Rosacea Treatment

Early Treatment Recommended
The best advice for anyone who thinks that he or she may have rosacea is to see a dermatologist as soon as possible. Early diagnosis and treatment can control the signs and symptoms of rosacea so that rosacea is usually not visible or uncomfortable. Early treatment also may stop rosacea from progressing.

Woman with advanced rosacea
Allowed to progress, rosacea
can be more difficult to treat.

(Photo used with permission of the American Academy of Dermatology National Library of Dermatologic Teaching Slides)

Allowed to progress, rosacea can be more difficult to treat. By the time the woman shown in the photograph on the left saw a dermatologist, her rosacea had been progressing for 11 years. In the beginning, her only sign of rosacea was flushing, which happened when she drank a hot beverage or experienced a temperature change.

How Dermatologists Treat Rosacea
To treat rosacea, a dermatologist first identifies the subtype or subtypes of rosacea that are present on the patientís skin. This diagnosis is crucial because each subtype has its own unique signs and symptoms, which often require different therapies. The following links provide information about the different treatments used for each rosacea subtype:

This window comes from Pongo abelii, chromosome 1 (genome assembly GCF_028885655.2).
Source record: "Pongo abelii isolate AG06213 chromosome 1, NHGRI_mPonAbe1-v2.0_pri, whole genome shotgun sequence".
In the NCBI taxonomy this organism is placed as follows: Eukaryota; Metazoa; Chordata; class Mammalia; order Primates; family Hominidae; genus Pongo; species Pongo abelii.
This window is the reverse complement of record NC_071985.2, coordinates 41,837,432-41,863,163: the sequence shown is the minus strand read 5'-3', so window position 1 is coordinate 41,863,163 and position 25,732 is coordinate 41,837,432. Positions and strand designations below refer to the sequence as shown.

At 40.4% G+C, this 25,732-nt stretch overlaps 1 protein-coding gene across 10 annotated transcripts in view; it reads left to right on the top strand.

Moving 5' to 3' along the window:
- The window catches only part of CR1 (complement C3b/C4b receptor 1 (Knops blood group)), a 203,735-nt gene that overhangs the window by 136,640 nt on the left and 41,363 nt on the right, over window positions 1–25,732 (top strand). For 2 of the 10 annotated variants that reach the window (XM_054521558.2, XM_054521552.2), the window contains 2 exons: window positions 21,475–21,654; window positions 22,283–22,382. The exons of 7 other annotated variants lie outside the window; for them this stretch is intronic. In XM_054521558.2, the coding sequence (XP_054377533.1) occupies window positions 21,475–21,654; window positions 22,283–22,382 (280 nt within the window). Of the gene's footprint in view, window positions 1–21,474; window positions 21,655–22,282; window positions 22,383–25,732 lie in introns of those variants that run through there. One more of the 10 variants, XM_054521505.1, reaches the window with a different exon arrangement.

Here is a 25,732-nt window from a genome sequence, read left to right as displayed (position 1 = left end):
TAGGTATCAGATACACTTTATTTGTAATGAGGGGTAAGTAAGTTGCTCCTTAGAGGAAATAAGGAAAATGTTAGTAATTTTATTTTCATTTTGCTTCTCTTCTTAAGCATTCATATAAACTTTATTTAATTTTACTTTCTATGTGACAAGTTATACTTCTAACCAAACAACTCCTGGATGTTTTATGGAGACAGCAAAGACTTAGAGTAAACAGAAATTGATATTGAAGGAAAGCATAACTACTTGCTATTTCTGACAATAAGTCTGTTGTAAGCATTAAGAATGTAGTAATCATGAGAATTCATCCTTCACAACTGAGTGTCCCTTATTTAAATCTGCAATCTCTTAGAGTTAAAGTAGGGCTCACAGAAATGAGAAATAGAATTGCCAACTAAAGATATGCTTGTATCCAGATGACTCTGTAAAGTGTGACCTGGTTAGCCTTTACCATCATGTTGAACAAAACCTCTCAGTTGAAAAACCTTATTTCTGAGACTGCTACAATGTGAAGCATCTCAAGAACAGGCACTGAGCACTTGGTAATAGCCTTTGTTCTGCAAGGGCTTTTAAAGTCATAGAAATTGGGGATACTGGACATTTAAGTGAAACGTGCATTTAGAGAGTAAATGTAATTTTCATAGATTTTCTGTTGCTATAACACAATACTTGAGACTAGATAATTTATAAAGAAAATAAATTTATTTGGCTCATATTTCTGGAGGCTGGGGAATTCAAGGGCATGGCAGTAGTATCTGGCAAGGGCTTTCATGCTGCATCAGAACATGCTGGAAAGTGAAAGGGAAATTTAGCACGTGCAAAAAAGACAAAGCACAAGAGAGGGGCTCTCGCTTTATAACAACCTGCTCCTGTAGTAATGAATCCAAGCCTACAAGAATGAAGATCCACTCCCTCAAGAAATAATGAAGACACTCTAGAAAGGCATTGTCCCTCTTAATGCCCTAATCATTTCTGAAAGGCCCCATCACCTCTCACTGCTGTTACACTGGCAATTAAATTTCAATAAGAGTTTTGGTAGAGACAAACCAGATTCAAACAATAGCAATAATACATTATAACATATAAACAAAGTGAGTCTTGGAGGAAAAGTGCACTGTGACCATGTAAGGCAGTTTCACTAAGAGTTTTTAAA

Redness, Flushing, and Visible Blood Vessels
Subtype: Erythematotelangiectatic type rosacea

Bumps and Pus-filled Lesions
Subtype: Papulopustular rosacea

Thickening Skin
Subtype: Phymatous rosacea

Eye Problems
Subtype: Ocular rosacea

All content solely developed by the American Academy of Dermatology

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Page last updated 7/17/08

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